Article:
What to Plant in November, both inside AND outside!

Wondering what to plant in November?  Or are you convinced that these cold, dreary days mean the end to your gardening addiction?  While it is true that most gardening comes to an abrupt halt once the chilly days and near freezing nights of fall roll around, there are still a few things you can plant.  Some of these items should be grown inside but others can be sowed out in the ground to ensure an early spring crop of food as soon as the snow starts to melt.  Here are just a few things to plant in November, both in the house and out in the garden. I will include a few affiliate links in the post for items that you may find helpful.

What to Plant in November

What to plant in November, both inside and outside!

 

What to Plant in November:  Outside

Broad Beans and Peas:  Both of these large seeds can be sown directly into the garden soil in November and they will just sit there waiting patiently until the ground starts to warm up again in the spring.  This means a nice early crop once the ground start to thaw!

Regular or Elephant Garlic Elephant Garlic produces huge bulbs over 4 inches across. These jumbo cloves have a milder taste than regular garlic and are perfect for roasting. I buy mine from my local farmer since for some reason I can’t seem to grow heads of garlic that are that big.  His are phenomenal so I’m not quite sure what I am doing wrong yet.  You can also grow conventional garlic as well.  Plant the cloves with the pointy side UP and they will pop up in early spring.

What to plant in November, both inside and outside!

Winter salad greens:  If you have a small cold frame, you can plant an amazing array of winter salad greens.  The glass windows will help keep them warm during the day and will help prevent frost from killing them at night.  You can get a  cedar cold frame on Amazon and have fresh salad greens all winter!

Asparagus crowns can be planted now for tasty home grown spears in the spring.  They like a soil that is slightly sandy so mix in a bit of sand before planting the crowns.

Rhubarb crowns can be planted now in well prepared soil.  Make sure you add a ton of compost.  They are very needy plants!

What to plant in November, both inside and outside!

What to Plant in November:  Inside

There are a number of different types of food products that can be grown inside, even when there is snow on the ground and your garden is nowhere to be found.  Here are a few things you may want to plant in November right in your own kitchen.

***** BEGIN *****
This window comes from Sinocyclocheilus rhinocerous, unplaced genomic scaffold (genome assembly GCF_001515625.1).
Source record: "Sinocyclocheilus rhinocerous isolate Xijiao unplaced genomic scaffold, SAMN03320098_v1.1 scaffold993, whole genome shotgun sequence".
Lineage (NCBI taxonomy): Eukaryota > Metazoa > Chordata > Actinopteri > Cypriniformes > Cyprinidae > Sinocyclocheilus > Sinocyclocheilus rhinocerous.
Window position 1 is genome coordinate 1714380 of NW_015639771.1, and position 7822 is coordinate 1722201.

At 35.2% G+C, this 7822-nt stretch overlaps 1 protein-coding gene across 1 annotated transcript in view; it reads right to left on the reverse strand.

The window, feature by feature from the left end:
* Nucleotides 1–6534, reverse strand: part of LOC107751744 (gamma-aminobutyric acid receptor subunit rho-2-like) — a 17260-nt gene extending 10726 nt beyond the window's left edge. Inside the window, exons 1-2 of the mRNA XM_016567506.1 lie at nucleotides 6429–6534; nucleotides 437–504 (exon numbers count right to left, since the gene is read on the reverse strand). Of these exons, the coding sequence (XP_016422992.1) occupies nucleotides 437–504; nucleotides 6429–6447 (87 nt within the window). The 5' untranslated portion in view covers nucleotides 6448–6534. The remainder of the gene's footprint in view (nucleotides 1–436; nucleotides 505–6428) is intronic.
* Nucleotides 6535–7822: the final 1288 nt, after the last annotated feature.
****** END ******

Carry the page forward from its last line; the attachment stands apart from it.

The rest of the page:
Herbs:  There are many herbs that grow quite nicely in pots on your kitchen windowsill.  Try fresh parsley, chives, or thyme which not only add a nice flavor to your food but also add a bit of color to your kitchen at the same time.

Mushrooms:  Have you ever grown your own mushrooms?  While normally this idea makes me a bit nervous, you can actually buy mushroom logs to make the process simple and safe.

Bean Sprouts:  My husband and I sprout our own beans regularly and it’s incredibly easy.  We mainly do it because they go bad SO quickly that when we buy them, we end up throwing most of them away 2 days later.  Growing your own bean sprouts requires only a few simple things.  Basically, you need beans and a sprouting jar.  Check out this bean sprouting kit on Amazon and get started growing your own sprouts.

What to plant in November, both inside and outside!

Wheat grass:  Wheat grass is a kind of grass eaten primarily because it is a  concentrated source of nutrients. It contains vitamin A, vitamin C, and vitamin E, iron, calcium, magnesium, and amino acids. Check out this wheatgrass growing kit to make things easier.

Foods You Can Re-Grow Yourself from Kitchen Scraps

Regrow your kitchen scraps:  Check out this post on Foods You Can Re-Grow Yourself from Kitchen Scraps.  Some examples are lettuce, celery, ginger, potatoes and a few root vegetables.  This is a good way to save money as well as provide yourself with fresh food through the winter.

I hope this post has helped you figure out what to plant in November.  You might think it is too cold to garden but you just need to get a little creative about how you do it!

What are YOU growing this month?

Pin this post for later and don’t forget your November garden chores!

 What to plant in November, both inside and outside!

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About Diane

Diane has a Bachelor’s degree in Microbiology with a Minor in Health Management and Policy. She spent many years working in cancer research, academics, and biotechnology. Concern over the growing incidence of human disease and the birth of her children led her to begin living a more natural life. She quickly realized that the information she was learning along the way could be beneficial to many others and started blogging as a way to share this knowledge with others. While passionate about health and the environment she can't quite give up her favorite Cheetos and Diet Coke!

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